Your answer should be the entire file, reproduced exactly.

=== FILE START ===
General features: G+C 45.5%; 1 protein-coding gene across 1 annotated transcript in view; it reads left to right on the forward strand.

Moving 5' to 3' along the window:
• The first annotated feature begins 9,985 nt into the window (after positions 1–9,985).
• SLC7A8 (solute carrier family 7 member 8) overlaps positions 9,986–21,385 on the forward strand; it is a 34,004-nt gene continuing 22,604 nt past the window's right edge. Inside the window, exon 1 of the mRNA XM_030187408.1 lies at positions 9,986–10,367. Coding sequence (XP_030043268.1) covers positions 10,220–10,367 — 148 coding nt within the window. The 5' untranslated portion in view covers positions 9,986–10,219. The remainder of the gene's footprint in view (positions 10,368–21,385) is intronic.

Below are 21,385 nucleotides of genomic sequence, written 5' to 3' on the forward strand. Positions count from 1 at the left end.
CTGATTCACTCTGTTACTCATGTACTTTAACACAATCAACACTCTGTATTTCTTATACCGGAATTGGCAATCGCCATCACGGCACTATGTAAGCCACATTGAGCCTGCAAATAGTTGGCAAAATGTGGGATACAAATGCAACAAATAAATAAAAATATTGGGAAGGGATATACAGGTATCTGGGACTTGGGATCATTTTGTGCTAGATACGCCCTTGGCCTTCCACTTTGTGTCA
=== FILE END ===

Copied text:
General features: G+C 45.5%; 1 protein-coding gene across 1 annotated transcript in view; it reads left to right on the forward strand.

Moving 5' to 3' along the window:
• The first annotated feature begins 9,985 nt into the window (after positions 1–9,985).
• SLC7A8 (solute carrier family 7 member 8) overlaps positions 9,986–21,385 on the forward strand; it is a 34,004-nt gene continuing 22,604 nt past the window's right edge. Inside the window, exon 1 of the mRNA XM_030187408.1 lies at positions 9,986–10,367. Coding sequence (XP_030043268.1) covers positions 10,220–10,367 — 148 coding nt within the window. The 5' untranslated portion in view covers positions 9,986–10,219. The remainder of the gene's footprint in view (positions 10,368–21,385) is intronic.

Below are 21,385 nucleotides of genomic sequence, written 5' to 3' on the forward strand. Positions count from 1 at the left end.
CTGATTCACTCTGTTACTCATGTACTTTAACACAATCAACACTCTGTATTTCTTATACCGGAATTGGCAATCGCCATCACGGCACTATGTAAGCCACATTGAGCCTGCAAATAGTTGGCAAAATGTGGGATACAAATGCAACAAATAAATAAAAATATTGGGAAGGGATATACAGGTATCTGGGACTTGGGATCATTTTGTGCTAGATACGCCCTTGGCCTTCCACTTTGTGTCA